A Pictorial Essay of Middle Ear Pathology Correlating Temporal Bone CT and MRI with Archived Otoscopic Photographs

Adamo, D.A.; Fender, Q.A.; Hyde, B.J.; Carlson, M.L.; Koeller, K.; Lane, J.I.

View Article on Neurographics Website

Date of Activity Release: Apr. 1, 2017
Date of Activity Expiration: Apr. 1, 2020

Target Audience:
Intended for neuroradiologists and neuroradiology trainees with varying degrees of experience.

Learning Objectives:
Describe the radiographic and otoscopic appearances of middle ear pathology, and recognize their complementary roles in achieving an accurate differential diagnosis.

The anatomy of the temporal bone is complex, and diagnosis of middle ear disease can be challenging when based on CT or MR imaging. The radiologic differential diagnosis can be enhanced by knowing the clinical and otoscopic examination results, but, often, this information is not readily available to the radiologist. Otoscopic imaging provides information that can prevent misinterpretation of the imaging findings based on CT or MR imaging alone. The medical image archive at our institution recently expanded to include otoscopic photographs taken by the otologist during the physical examination; these photographs are now available to the radiologist during interpretation of imaging examinations. In this report, we reviewed the temporal bone CT; MR imaging; and correlative otoscopic appearance of both common and uncommon inflammatory, vascular, neoplastic, traumatic, and congenital conditions of the middle ear. We showed that the radiographic differential diagnosis of middle ear disease can be refined by accessing the otoscopic images, which leads to a more accurate interpretation of temporal bone imaging findings and can guide further therapy and interventions. The impact of the otoscopic appearance on CT and MR imaging interpretation was qualitatively discussed. This strategy may be applied to other clinical specialties through the availability of standard photographic and endoscopic images.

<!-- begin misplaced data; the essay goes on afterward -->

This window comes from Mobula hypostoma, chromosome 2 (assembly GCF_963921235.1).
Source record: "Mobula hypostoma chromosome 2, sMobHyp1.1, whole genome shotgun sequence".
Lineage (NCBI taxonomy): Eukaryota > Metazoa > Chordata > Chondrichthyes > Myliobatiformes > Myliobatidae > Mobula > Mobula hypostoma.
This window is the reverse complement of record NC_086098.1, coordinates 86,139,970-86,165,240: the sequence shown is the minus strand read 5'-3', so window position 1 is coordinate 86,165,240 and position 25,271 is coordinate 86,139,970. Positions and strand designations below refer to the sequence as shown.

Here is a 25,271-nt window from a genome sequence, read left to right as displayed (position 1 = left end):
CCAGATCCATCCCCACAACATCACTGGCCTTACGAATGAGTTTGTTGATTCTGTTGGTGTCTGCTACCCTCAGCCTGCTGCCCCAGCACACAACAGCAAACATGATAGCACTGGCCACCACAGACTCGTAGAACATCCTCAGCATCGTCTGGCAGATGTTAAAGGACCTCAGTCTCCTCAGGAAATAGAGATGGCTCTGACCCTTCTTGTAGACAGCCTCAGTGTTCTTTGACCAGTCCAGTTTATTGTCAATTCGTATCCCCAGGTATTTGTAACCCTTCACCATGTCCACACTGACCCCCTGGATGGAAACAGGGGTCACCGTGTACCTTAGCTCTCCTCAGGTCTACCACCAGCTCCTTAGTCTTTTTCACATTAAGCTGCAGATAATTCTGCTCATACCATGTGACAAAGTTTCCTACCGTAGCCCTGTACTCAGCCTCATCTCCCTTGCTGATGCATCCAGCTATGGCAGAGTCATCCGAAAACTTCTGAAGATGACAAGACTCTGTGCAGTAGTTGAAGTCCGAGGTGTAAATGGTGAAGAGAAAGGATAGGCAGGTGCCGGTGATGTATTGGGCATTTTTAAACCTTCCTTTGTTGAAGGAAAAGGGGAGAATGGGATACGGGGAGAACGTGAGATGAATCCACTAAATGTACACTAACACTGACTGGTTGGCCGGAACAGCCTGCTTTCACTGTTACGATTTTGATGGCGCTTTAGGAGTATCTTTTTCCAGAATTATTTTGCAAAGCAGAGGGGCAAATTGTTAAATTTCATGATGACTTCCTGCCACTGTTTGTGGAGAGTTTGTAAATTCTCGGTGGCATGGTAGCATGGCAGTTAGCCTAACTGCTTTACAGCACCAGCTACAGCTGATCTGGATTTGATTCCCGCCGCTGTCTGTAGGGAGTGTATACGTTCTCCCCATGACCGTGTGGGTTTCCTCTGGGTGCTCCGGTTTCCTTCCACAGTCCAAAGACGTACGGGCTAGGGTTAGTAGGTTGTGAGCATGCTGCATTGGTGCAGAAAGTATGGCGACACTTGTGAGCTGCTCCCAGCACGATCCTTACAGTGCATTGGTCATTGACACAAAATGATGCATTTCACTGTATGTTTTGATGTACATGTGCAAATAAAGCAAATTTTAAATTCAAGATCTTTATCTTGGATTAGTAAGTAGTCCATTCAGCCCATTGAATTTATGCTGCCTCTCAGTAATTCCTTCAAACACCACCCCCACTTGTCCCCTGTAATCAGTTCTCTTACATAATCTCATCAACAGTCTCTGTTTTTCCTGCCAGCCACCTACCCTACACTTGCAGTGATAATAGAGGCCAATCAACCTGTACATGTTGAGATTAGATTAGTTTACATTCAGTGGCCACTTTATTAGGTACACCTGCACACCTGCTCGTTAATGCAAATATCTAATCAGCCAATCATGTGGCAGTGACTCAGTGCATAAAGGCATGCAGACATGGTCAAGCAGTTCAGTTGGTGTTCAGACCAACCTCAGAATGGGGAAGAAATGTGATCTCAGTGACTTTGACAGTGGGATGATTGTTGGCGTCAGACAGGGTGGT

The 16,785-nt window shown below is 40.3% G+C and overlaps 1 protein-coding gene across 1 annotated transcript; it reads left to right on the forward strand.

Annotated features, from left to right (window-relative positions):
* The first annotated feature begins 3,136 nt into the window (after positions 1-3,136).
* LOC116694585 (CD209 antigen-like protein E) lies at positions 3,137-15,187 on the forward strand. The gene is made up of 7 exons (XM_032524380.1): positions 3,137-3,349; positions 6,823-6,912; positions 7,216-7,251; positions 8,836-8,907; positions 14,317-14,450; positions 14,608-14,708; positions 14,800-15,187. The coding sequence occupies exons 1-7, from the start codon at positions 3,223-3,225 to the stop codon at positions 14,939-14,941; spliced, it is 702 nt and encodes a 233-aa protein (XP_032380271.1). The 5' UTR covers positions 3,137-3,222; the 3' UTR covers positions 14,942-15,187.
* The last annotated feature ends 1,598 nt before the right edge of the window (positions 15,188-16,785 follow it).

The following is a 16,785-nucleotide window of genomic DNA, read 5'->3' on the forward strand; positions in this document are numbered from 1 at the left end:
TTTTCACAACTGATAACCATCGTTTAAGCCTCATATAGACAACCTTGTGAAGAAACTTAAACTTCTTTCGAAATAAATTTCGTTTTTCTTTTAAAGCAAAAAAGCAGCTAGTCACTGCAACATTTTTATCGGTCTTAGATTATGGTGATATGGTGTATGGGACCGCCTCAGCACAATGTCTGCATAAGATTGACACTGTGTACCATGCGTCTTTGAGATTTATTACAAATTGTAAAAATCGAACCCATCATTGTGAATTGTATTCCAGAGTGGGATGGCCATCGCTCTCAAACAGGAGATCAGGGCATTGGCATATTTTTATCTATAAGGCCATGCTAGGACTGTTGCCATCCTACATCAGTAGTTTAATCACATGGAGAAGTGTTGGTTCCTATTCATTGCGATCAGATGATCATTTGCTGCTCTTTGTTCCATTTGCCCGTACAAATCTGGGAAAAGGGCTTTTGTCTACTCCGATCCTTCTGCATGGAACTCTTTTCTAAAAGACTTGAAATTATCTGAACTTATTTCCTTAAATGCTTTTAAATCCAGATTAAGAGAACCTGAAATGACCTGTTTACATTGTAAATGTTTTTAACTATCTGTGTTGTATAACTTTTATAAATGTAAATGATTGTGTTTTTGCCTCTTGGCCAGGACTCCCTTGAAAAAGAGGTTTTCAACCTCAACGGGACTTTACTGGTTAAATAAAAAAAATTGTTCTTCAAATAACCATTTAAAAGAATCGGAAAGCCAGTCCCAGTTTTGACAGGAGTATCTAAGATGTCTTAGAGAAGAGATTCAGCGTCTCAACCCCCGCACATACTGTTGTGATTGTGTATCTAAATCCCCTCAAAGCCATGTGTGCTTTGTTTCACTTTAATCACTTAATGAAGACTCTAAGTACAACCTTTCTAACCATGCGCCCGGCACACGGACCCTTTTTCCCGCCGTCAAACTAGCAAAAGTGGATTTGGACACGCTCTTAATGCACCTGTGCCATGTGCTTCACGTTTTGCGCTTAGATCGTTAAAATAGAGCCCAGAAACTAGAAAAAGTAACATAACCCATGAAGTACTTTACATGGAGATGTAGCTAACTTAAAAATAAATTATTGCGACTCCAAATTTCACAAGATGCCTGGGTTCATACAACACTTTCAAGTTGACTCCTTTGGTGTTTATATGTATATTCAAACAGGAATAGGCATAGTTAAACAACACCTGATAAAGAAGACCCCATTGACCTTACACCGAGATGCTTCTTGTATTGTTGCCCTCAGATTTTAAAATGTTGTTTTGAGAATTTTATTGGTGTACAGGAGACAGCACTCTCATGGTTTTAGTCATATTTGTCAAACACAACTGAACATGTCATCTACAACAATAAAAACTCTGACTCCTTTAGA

Commercial Support
No commercial support was received for this activity.

Credit Designation Statement

The American Society of Neuroradiology is accredited by the Accreditation Council for Continuing Medical Education (ACCME) to provide continuing medical education for physicians.

The American Society of Neuroradiology designates this journal-based CME activity for a maximum of 1 AMA PRA Category 1 Credit(s)TM. Physicians should claim only the credit commensurate with the extent of their participation in the activity.

Method of Physician Participation:
Each participant will review the corresponding Neurographics article located at Upon completion, each physician will complete and pass a post-test with a score of at least 80% to receive a CME certificate.

All individuals in control of content have disclosed the following relevant financial relationships. All of these relationships were treated as a conflict of interest, and have been resolved (C7 SCS 6.1-6.2, 6.5)

Authors have no relevant financial relationships.





Barton Branstetter 

Editor in Chief

None, N/A

Adam Flanders

Deputy Editor

Royalties, Lippincott Williams and Wilkins

Robert Quencer 

Consulting Editor

None, N/A

Mark Mullins

Associate Editor

Non-remunerative position, AUR6

Meng Law

Associate Editor

Stockholder, Clinical Imaging

Michele Johnson

Associate Editor

Consultant, Boston Scientific, Inc.

Edward Escott

Associate Editor

Grant, Atherysys, Inc.; Royalties, Thieme Medical Publishers

Scott Faro

Associate Editor

None, N/A

Tina Young Poussaint

Associate Editor

None, N/A

Dheeraj Ghandi

Associate Editor

Grant, Arstasis, Axera Inc.; Consultant, Covidien, EV3

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